KDI foresees GDP growth shrinking to 1.7%A state-own think tank predicted a gloomy future in which the Korean economy sees average growth of 1.7 percent in the 2020s unless structural changes are made.
It added that while aggressive government spending could be a help, in the long term, it is not a growth solution.
The Korea Development Institute (KDI) on Friday released a report that showed Korea’s economic growth between 2011 and 2018 averaging 3 percent.
This is less than half the 7 percent growth averaged between 1991 and 2000 and slower than the 4 percent growth averaged between 2001 and 2010.
The report noted that although the economy expanded 6.5 percent in 2010, such robust growth is not expected again.
The KDI noted that Korea’s biggest problem is its falling productivity.
Real value-added productivity per employee in the 1990s grew at an average yearly rate of 5.2 percent. This fell to 3.1 percent in the 2000s. Since 2011, average yearly growth has been 1.6 percent.
Korea’s total factor productivity, which refers to inputs like technologies, resources and regulations while excluding labor and capital, has also fallen.
The contribution of the total factor productivity to GDP in the 1990s was 2 percentage points. This fell to 1.6 percentage points in the 1990s and, in recent years, further retreated to 0.7 percentage points.
The KDI warned that if total factor productivity remains the same, Korea’s economy could face its average economic growth in the 1 percent range.
The contribution to GDP made by employment, on the other hand, hasn’t changed much. Between 2011 and 2018, its contribution was 0.8 percentage points, the same as in the 2000s.
The reason the contribution of employment to GDP hasn’t changed dramatically compared to 2000s is that, despite the aging of the population, there are more categories of people like women and the elderly working.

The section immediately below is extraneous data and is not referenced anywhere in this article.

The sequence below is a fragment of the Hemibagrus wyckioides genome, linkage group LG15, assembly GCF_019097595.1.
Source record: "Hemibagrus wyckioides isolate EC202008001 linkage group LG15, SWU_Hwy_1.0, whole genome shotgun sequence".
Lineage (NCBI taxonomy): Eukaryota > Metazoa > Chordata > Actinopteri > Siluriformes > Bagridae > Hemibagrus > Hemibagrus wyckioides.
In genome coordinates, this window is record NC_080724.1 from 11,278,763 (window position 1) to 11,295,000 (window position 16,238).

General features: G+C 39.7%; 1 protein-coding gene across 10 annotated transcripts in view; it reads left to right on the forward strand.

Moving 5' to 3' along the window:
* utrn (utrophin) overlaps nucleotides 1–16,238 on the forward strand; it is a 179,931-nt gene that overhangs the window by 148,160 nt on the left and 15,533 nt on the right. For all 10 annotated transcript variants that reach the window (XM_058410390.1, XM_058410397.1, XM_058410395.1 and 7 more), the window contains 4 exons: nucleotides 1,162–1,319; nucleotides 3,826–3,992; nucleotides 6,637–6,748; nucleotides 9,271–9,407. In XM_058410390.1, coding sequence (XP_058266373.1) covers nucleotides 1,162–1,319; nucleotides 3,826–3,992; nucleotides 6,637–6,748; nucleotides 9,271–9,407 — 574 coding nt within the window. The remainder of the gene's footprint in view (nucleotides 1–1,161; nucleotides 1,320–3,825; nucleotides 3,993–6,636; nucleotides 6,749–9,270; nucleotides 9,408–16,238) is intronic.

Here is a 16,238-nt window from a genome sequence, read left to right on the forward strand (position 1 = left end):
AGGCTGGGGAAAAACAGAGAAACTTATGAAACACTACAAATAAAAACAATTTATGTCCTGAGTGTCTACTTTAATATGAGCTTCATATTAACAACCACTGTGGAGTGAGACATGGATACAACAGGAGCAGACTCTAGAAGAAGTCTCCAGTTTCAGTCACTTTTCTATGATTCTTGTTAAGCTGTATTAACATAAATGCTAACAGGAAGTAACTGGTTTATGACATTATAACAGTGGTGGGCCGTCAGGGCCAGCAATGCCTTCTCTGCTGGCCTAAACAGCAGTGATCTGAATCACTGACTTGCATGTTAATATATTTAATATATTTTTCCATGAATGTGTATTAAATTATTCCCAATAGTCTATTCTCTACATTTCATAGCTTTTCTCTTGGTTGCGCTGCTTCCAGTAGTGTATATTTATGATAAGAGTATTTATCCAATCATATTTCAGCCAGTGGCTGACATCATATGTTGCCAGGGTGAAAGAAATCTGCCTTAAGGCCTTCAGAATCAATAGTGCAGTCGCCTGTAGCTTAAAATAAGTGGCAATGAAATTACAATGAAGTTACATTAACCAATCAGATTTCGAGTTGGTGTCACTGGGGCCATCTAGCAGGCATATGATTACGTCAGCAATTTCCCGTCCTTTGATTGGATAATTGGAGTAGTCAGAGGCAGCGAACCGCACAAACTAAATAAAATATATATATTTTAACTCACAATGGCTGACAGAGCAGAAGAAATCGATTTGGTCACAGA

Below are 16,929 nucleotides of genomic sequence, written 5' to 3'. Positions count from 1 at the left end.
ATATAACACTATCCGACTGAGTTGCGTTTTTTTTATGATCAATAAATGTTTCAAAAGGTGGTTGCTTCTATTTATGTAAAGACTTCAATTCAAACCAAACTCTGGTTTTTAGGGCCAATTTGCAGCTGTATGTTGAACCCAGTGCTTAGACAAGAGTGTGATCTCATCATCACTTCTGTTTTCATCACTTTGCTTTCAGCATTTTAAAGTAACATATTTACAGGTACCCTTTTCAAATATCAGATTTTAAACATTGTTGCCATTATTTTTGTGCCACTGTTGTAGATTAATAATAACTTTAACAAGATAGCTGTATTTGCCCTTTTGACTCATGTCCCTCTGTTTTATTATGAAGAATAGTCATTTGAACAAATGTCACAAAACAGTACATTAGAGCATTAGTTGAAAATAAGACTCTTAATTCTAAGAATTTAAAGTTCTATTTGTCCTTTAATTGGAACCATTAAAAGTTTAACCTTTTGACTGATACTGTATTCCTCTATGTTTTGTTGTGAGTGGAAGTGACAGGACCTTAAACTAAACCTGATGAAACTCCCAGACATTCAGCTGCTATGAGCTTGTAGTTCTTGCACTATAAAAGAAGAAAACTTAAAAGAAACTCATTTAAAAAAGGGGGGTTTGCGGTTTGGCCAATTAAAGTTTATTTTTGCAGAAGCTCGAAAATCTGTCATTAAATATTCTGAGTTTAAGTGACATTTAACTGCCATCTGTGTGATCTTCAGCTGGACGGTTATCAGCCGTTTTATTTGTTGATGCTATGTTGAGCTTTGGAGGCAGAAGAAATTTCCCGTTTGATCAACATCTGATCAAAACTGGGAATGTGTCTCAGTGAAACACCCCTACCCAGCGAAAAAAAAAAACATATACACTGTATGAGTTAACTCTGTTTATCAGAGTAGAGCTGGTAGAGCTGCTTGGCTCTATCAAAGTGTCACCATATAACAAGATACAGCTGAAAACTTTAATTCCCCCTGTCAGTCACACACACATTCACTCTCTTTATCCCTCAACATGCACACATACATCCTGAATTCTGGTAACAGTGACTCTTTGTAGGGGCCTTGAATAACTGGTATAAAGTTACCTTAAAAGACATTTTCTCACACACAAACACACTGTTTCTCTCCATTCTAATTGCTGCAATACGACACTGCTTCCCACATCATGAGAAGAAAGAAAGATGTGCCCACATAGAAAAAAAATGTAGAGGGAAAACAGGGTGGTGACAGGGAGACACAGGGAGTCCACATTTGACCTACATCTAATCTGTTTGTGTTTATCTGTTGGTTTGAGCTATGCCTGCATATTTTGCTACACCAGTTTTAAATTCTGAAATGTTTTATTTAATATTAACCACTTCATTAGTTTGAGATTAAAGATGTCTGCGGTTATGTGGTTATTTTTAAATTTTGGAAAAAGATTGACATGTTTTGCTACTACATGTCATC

The KDI said that if Korea improves its productivity - especially focusing on non-labor and capital factors - its economy’s average growth in the 2020s could move up to 2.4 percent.
“We have a lot of room for improvement in productivity through changes in regulations from property protection, finance, labor and corporate activities,” said Kwon Kyu-ho, a KDI economist.
“If we raise the total factor productivity’s contribution to economic growth to 1.2 percentage points, we will be able to maintain mid-2 percent growth,” Kwon added.
He said when raising the contribution of total factor productivity, physical capital will also improve, which will help in achieving strong economic growth.
However, Kwon warned about relying too much on government spending.
“In a situation in which economic growth is slowing, confusing cyclical and structural problems poses a huge risk,” Kwon said.
“If the problem is cyclical, aggressive government spending could help. If it’s a structural problem, an expansionary fiscal policy will only increase the burden on government finances in the long term.”
On Thursday during a government finance strategy meeting held in Sejong, President Moon Jae-in ordered the government to aggressively spend in order to boost the economy.
While this year’s budget is at an all-time record of 469 trillion won, the government has requested a 6.7 trillion won supplementary budget.
BY LEE HO-JEONG [firstname.lastname@example.org]
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